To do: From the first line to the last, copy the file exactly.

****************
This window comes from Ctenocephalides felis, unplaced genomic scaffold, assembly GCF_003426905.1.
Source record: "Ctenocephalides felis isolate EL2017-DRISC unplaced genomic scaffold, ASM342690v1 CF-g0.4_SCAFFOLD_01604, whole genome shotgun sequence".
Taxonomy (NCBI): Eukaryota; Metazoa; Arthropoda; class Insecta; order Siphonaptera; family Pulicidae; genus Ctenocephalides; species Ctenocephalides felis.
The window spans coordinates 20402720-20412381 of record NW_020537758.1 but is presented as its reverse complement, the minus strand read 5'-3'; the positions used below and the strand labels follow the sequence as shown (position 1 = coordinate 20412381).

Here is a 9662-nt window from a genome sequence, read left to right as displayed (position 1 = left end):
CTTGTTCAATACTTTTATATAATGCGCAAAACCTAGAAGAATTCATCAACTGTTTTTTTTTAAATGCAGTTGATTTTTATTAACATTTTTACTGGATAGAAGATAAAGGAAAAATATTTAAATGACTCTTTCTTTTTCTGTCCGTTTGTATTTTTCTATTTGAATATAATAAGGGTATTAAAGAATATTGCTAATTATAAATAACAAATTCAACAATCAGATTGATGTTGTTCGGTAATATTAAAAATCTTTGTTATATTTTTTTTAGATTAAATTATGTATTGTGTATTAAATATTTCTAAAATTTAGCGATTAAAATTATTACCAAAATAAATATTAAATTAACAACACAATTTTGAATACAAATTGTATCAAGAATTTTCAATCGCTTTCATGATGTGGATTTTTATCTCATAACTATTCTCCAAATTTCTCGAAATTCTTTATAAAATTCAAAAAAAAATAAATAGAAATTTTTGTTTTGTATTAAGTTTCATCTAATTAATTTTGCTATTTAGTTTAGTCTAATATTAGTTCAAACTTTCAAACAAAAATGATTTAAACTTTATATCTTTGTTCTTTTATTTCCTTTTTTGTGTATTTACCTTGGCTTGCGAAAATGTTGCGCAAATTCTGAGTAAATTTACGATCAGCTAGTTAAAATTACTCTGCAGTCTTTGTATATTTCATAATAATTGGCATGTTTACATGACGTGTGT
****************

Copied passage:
This window comes from Ctenocephalides felis, unplaced genomic scaffold, assembly GCF_003426905.1.
Source record: "Ctenocephalides felis isolate EL2017-DRISC unplaced genomic scaffold, ASM342690v1 CF-g0.4_SCAFFOLD_01604, whole genome shotgun sequence".
Taxonomy (NCBI): Eukaryota; Metazoa; Arthropoda; class Insecta; order Siphonaptera; family Pulicidae; genus Ctenocephalides; species Ctenocephalides felis.
The window spans coordinates 20402720-20412381 of record NW_020537758.1 but is presented as its reverse complement, the minus strand read 5'-3'; the positions used below and the strand labels follow the sequence as shown (position 1 = coordinate 20412381).

Here is a 9662-nt window from a genome sequence, read left to right as displayed (position 1 = left end):
CTTGTTCAATACTTTTATATAATGCGCAAAACCTAGAAGAATTCATCAACTGTTTTTTTTTAAATGCAGTTGATTTTTATTAACATTTTTACTGGATAGAAGATAAAGGAAAAATATTTAAATGACTCTTTCTTTTTCTGTCCGTTTGTATTTTTCTATTTGAATATAATAAGGGTATTAAAGAATATTGCTAATTATAAATAACAAATTCAACAATCAGATTGATGTTGTTCGGTAATATTAAAAATCTTTGTTATATTTTTTTTAGATTAAATTATGTATTGTGTATTAAATATTTCTAAAATTTAGCGATTAAAATTATTACCAAAATAAATATTAAATTAACAACACAATTTTGAATACAAATTGTATCAAGAATTTTCAATCGCTTTCATGATGTGGATTTTTATCTCATAACTATTCTCCAAATTTCTCGAAATTCTTTATAAAATTCAAAAAAAAATAAATAGAAATTTTTGTTTTGTATTAAGTTTCATCTAATTAATTTTGCTATTTAGTTTAGTCTAATATTAGTTCAAACTTTCAAACAAAAATGATTTAAACTTTATATCTTTGTTCTTTTATTTCCTTTTTTGTGTATTTACCTTGGCTTGCGAAAATGTTGCGCAAATTCTGAGTAAATTTACGATCAGCTAGTTAAAATTACTCTGCAGTCTTTGTATATTTCATAATAATTGGCATGTTTACATGACGTGTGT